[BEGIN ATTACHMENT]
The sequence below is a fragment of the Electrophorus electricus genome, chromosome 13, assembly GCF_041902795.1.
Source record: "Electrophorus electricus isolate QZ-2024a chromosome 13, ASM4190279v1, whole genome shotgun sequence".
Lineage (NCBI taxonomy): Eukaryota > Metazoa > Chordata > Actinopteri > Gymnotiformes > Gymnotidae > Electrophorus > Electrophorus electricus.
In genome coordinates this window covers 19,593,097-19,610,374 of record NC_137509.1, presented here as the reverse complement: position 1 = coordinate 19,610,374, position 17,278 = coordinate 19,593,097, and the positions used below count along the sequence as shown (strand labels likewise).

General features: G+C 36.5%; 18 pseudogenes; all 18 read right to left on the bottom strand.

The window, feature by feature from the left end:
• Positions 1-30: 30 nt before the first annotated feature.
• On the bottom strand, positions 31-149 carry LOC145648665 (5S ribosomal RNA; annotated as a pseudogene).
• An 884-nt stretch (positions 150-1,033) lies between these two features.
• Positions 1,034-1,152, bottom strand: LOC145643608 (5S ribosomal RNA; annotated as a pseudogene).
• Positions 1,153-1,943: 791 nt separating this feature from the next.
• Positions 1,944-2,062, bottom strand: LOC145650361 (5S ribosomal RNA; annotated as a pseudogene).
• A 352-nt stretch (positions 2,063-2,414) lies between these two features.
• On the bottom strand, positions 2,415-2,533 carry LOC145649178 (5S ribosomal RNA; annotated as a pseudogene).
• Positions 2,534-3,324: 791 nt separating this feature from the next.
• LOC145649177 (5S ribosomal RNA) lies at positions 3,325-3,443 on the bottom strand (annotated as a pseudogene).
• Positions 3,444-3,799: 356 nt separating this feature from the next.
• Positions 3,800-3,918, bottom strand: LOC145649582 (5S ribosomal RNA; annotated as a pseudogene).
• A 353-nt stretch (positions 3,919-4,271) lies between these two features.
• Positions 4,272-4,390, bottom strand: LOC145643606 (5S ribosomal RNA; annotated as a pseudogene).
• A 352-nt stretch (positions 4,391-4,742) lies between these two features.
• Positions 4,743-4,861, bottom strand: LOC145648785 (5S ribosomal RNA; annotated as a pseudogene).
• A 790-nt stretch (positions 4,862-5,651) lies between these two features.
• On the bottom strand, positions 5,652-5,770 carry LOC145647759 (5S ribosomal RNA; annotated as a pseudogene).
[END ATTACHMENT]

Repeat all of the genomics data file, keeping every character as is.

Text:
The sequence below is a fragment of the Electrophorus electricus genome, chromosome 13, assembly GCF_041902795.1.
Source record: "Electrophorus electricus isolate QZ-2024a chromosome 13, ASM4190279v1, whole genome shotgun sequence".
Lineage (NCBI taxonomy): Eukaryota > Metazoa > Chordata > Actinopteri > Gymnotiformes > Gymnotidae > Electrophorus > Electrophorus electricus.
In genome coordinates this window covers 19,593,097-19,610,374 of record NC_137509.1, presented here as the reverse complement: position 1 = coordinate 19,610,374, position 17,278 = coordinate 19,593,097, and the positions used below count along the sequence as shown (strand labels likewise).

General features: G+C 36.5%; 18 pseudogenes; all 18 read right to left on the bottom strand.

The window, feature by feature from the left end:
• Positions 1-30: 30 nt before the first annotated feature.
• On the bottom strand, positions 31-149 carry LOC145648665 (5S ribosomal RNA; annotated as a pseudogene).
• An 884-nt stretch (positions 150-1,033) lies between these two features.
• Positions 1,034-1,152, bottom strand: LOC145643608 (5S ribosomal RNA; annotated as a pseudogene).
• Positions 1,153-1,943: 791 nt separating this feature from the next.
• Positions 1,944-2,062, bottom strand: LOC145650361 (5S ribosomal RNA; annotated as a pseudogene).
• A 352-nt stretch (positions 2,063-2,414) lies between these two features.
• On the bottom strand, positions 2,415-2,533 carry LOC145649178 (5S ribosomal RNA; annotated as a pseudogene).
• Positions 2,534-3,324: 791 nt separating this feature from the next.
• LOC145649177 (5S ribosomal RNA) lies at positions 3,325-3,443 on the bottom strand (annotated as a pseudogene).
• Positions 3,444-3,799: 356 nt separating this feature from the next.
• Positions 3,800-3,918, bottom strand: LOC145649582 (5S ribosomal RNA; annotated as a pseudogene).
• A 353-nt stretch (positions 3,919-4,271) lies between these two features.
• Positions 4,272-4,390, bottom strand: LOC145643606 (5S ribosomal RNA; annotated as a pseudogene).
• A 352-nt stretch (positions 4,391-4,742) lies between these two features.
• Positions 4,743-4,861, bottom strand: LOC145648785 (5S ribosomal RNA; annotated as a pseudogene).
• A 790-nt stretch (positions 4,862-5,651) lies between these two features.
• On the bottom strand, positions 5,652-5,770 carry LOC145647759 (5S ribosomal RNA; annotated as a pseudogene).